How JustAnswer Works:
  • Ask an Expert
    Experts are full of valuable knowledge and are ready to help with any question. Credentials confirmed by a Fortune 500 verification firm.
  • Get a Professional Answer
    Via email, text message, or notification as you wait on our site.
    Ask follow up questions if you need to.
  • 100% Satisfaction Guarantee
    Rate the answer you receive.
Ask Law Educator, Esq. Your Own Question
Law Educator, Esq.
Law Educator, Esq., Attorney
Category: Employment Law
Satisfied Customers: 110508
Experience:  20+ Years of Employment Law Experience
Type Your Employment Law Question Here...
Law Educator, Esq. is online now
A new question is answered every 9 seconds


Customer Question

For OCCUPATIONAL MEDICINE PRACTITIONER:Would "episodic migraines that while active have limited employee's ability to perform at full capacity and caused temporary disability" be considered a disability
under ADA (Americans with Disabilities Act)?
Submitted: 1 month ago.
Category: Employment Law
Customer: replied 1 month ago.
or does it have to be PERMANENT disability?
Customer: replied 1 month ago.
Consider the fact that was specified as "the nature of the medical condition and medical impairment" by the employee's physitian, stating that they have been "led to [by the] experienced [by the employee] a series of severe stressors in the work place".The larger context available for this case suggests that these migraines are likely not the condition condition itself but the impairment caused when the condition is exacerbated (by the stress in the work place, in this consideration). As such, the condition may as well be PERMANENT, only the disability is TEMPORARY.I think this is important consideration.Thanks for your help.
Expert:  Law Educator, Esq. replied 30 days ago.
Thank you for your question. I look forward to working with you to provide you the information you are seeking for educational purposes only.
Migraine headaches, just like epilepsy, is a condition that can indeed qualify as a disability impairing a major life function, since these headaches come on without warning and can be treated with medication, so they are not continuous or even daily. So, for migraine headaches, under the ADA and also under the FMLA, time off of time to go off to a dark room to get rid of the headache. For migraines a possible accommodation could also be working in an area that does not contain the stressors that trigger the headaches. This is no different than epilepsy, which is also controlled by treatment, but can be triggered by certain stressors and reasonable accommodations can be made for. So a migraine condition is a permanent condition that can be triggered at any time by certain stressors and reasonable accommodation can include avoidance of the stressors or at the very least ability to take off from work when they occur without penalty for doing so.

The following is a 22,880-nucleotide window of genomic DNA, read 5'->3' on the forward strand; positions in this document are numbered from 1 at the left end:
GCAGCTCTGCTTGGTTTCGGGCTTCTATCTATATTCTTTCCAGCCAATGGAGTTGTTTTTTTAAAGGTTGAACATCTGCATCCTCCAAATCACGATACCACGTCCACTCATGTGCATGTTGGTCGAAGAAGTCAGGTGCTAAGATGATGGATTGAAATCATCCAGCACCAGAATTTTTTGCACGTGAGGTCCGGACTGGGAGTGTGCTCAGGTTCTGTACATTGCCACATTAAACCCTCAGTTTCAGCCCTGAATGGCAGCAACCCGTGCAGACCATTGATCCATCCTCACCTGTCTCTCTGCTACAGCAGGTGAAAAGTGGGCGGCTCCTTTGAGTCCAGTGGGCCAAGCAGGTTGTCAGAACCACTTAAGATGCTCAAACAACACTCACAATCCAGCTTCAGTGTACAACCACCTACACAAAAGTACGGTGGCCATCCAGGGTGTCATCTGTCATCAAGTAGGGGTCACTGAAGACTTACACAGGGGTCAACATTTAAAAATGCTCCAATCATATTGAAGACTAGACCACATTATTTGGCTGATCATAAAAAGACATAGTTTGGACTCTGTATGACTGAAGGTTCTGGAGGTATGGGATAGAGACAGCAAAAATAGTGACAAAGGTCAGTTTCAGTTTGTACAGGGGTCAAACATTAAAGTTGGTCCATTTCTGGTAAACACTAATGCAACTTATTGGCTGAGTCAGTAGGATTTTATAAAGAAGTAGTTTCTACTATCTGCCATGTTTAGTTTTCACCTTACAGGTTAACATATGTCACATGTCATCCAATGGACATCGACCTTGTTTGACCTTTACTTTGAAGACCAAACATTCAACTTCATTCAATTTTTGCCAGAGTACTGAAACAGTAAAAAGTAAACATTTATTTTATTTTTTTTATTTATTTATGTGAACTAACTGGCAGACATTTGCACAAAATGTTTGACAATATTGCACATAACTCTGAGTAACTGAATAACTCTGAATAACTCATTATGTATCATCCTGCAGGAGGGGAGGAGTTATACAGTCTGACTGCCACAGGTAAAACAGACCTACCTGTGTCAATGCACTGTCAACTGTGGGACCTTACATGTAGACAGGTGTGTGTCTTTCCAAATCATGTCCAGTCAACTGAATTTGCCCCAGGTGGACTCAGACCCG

Customer: replied 28 days ago.
What about the test on limiting major life activities?
Where and how does it apply with episodic debilitating migraines triggered by severe stress -- under ADA and under FMLA)?
Expert:  Law Educator, Esq. replied 28 days ago.
Thank you for your reply.
Some ailments the courts have deemed permanent disabilities even though they do not have permanently present symptoms and diabetes and migraine headaches are two of those conditions, so is epilepsy. Those medical conditions, which can be triggered even if the person is on medication are considered to impair major life functions.
Customer: replied 27 days ago.
These conditions are probably considered by courts to impair major life functions NOT only and or even mainly because they can be triggered even if on medication, but because when they are triggered, they DO in fact IMPAIR major life functions (like sleep, thinking, speaking, concentration, hearing, sight, etc. - as defined in ADAAA); and even though this acute impairment/disability is temporary, it's psychological and occupational effects are cumulative, and this is why these conditions qualify for disability.I am not sure of course with how exactly courts formulated this and why, but there seem to be rips in causation in the way you have stated it.Do you agree with this train of thought?(It's important for me to understand this -- what's driving this "consideration you courts" we talking about).Thanks!
Expert:  Law Educator, Esq. replied 27 days ago.
Thank you for your reply.
First of all, the possibility of a tear, all surgery will have a possibility of a tear and again, read the Toyota Motor v. Williams case and they explain not every little malady is going to be a permanent disability. The difference between a scar and diabetes, epilepsy or migraines would be that those conditions require medication and treatment to keep them under control and from causing symptoms from appearing. A scar "may" or may not tear, but it is guaranteed if epilepsy or diabetes or migraines go untreated they will occur.